Why Didn’t The Market React To The Near Shutdown?

Those of you who follow the market closely noticed it didn’t react to last week’s government shutdown soap opera. Take a look at this S&P500 chart. Once it recovered from the March 11 Tsunami, it was essentially flat for the last two weeks. There were a number of reasons for this:

  1. The market long ago decided this was just the preliminary bout. The debt limit will be the main event as well explained today by Jackie Calmes of The New York Times. Treasury Secretary Tim Geithner had several closed door meetings last week on the Hill about the debt limit five weeks before he expects to hit it.
  2. Despite the media hype, I and several others who follow Washington for Wall Street were taking leaders at their word that they didn’t want a shutdown. I know it’s a stretch to take leaders at their word, but round the clock staff work over the past ten days and OMB Director Jack Lew’s direct involvement indicated a deal was in the works.
  3. The market was focused on earnings, which will be strong. Earnings reports will start appearing next week.
  4. The market had other things to watch: Libya; the European Central Bank rate hike; the EU bailout of Portugal; radiation levels in Japan; rising energy, food, and gold prices; and our tenaciously stimulative Fed. Washington likes to think its the center of the universe, but events elsewhere occasionally eclipse it.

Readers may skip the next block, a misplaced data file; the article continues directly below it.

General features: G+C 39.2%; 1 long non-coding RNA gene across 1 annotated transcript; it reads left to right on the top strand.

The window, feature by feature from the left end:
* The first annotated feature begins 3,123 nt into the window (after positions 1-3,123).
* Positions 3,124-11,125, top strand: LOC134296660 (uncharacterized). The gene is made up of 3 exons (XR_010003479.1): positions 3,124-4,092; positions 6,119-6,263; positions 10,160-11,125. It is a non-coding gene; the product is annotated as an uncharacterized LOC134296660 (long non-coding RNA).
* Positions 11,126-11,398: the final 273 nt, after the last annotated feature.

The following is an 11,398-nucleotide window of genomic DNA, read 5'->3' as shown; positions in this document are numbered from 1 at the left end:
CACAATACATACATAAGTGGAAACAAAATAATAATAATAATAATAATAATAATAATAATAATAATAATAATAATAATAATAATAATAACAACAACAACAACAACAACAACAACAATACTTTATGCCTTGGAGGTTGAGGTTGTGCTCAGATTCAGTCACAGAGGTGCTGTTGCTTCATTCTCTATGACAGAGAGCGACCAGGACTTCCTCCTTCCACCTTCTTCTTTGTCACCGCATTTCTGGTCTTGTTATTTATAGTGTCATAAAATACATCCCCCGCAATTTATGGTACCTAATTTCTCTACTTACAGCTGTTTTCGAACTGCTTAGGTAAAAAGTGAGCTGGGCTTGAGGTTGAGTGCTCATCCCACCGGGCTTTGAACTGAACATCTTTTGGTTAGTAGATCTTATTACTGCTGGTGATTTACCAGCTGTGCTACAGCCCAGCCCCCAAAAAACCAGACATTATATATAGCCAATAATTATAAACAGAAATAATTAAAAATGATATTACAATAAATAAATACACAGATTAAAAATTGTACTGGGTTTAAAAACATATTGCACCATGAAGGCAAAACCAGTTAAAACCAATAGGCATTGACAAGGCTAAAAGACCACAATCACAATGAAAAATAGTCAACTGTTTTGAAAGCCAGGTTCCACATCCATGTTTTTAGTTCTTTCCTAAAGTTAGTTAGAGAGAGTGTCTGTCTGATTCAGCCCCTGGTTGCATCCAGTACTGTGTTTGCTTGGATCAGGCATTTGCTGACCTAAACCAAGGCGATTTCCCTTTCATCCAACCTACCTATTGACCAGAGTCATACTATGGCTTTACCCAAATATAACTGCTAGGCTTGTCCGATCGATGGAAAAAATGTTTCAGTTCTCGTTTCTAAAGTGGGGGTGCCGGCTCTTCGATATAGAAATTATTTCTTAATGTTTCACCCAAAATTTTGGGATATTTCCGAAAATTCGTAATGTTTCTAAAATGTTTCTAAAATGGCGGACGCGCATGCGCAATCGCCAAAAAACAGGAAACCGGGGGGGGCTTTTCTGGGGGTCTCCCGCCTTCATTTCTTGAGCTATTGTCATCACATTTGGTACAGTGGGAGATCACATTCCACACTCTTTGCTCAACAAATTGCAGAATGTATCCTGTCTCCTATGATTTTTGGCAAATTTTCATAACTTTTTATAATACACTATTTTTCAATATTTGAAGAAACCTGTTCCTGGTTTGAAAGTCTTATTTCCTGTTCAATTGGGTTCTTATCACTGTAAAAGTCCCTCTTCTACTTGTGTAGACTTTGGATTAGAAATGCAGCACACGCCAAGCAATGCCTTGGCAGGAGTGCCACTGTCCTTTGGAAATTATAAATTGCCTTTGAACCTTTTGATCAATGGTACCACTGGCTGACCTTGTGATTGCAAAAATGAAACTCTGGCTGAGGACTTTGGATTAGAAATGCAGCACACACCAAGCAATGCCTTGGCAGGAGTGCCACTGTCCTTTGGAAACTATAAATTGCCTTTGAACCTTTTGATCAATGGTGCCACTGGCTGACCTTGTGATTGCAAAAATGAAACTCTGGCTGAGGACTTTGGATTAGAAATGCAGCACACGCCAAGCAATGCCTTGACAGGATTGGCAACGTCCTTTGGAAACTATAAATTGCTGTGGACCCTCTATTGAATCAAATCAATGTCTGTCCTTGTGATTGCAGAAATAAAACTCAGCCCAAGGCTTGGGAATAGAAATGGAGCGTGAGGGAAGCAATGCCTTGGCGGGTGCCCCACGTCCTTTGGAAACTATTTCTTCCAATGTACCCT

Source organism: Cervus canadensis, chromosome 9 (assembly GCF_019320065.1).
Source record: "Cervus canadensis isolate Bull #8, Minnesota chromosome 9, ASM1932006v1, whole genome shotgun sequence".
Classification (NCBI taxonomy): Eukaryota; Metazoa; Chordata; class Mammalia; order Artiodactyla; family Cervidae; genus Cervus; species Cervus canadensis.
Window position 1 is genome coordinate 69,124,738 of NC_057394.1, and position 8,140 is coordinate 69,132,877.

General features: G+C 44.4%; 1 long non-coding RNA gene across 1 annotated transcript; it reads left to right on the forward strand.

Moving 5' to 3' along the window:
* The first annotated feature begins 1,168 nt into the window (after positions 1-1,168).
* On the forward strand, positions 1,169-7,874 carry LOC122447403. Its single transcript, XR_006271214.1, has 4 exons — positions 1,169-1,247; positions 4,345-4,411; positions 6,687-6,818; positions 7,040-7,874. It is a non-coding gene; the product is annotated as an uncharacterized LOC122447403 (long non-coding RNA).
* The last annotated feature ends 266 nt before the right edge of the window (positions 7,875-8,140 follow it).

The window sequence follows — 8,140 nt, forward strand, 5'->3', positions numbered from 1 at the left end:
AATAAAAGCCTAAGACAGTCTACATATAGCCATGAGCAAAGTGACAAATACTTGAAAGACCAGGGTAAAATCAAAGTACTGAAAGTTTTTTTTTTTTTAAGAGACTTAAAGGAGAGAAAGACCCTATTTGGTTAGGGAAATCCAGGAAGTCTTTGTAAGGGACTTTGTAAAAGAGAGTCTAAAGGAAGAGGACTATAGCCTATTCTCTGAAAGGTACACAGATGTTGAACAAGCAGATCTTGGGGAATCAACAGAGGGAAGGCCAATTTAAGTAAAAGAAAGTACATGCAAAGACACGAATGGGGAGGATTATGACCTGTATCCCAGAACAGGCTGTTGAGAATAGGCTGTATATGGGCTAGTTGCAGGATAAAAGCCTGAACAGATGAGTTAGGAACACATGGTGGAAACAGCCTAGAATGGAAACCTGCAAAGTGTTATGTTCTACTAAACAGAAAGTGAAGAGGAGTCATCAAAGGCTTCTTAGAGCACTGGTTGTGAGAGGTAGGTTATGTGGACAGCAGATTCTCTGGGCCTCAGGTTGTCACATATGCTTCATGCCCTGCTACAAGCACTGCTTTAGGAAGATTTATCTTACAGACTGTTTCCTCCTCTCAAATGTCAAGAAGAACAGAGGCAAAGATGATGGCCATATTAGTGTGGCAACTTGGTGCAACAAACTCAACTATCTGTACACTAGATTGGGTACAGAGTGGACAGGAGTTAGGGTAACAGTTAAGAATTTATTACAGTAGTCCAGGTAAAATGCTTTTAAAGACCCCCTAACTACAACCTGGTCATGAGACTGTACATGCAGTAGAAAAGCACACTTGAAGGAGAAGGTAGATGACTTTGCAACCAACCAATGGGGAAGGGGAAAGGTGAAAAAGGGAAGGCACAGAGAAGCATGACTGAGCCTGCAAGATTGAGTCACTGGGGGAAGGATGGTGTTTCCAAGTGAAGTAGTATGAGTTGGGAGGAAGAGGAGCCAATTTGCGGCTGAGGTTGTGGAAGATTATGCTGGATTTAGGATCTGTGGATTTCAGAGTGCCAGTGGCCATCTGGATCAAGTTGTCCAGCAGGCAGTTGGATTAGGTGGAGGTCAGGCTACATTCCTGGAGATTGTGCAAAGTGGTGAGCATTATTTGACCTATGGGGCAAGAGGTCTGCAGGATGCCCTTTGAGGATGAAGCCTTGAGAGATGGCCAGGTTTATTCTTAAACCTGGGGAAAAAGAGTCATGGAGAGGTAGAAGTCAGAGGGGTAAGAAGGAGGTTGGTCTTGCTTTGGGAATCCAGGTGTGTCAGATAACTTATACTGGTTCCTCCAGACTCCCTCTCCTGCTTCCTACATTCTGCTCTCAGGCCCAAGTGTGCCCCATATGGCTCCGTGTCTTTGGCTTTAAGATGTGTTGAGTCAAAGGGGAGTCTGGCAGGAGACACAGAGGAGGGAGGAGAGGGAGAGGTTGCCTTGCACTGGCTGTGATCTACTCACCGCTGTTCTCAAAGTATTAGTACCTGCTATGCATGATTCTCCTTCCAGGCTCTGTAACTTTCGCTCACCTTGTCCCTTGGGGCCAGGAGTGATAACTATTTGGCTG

5. Market makers had decided they could make money only on a prolonged government shutdown of more than a week. The odds of that were low all along.

The market can be driven by psychology, but it’s refreshing it ignores a head fake and stays focused on the ball. It’s the debt limit that matters.

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About Pete Davis 99 Articles

Affiliation: Davis Capital Investment Ideas

Pete Davis advises Wall Street money managers on Washington policy developments that affect the financial markets. President of his own consulting firm since 1992, Davis Capital Investment Ideas, he draws on 11 years of experience as a Capitol Hill economist with the Joint Committee on Taxation (1974-1981), the Senate Budget Committee (1981-1983), and Senator Robert C. Byrd (1992). He worked in the House and Senate, and for Republicans and Democrats.

Davis brought the first computer policy model, the Treasury Individual Income Tax Model, to Capitol Hill in early 1974, when he became a revenue estimator on the Joint Committee on Taxation. He formulated the 1975 rebate, the earned income tax credit, the 1976 estate tax rates, the 1978 marginal tax rates, and the Roth-Kemp tax cut. He left Capitol Hill in 1983 for the Washington Research Office of Prudential-Bache Securities, where he advised investors for seven years.

Davis has long written a newsletter on the Washington-Wall Street connection for his clients; Capital Gains and Games is his first foray into the blogosphere.

Visit: Capital Gains and Games

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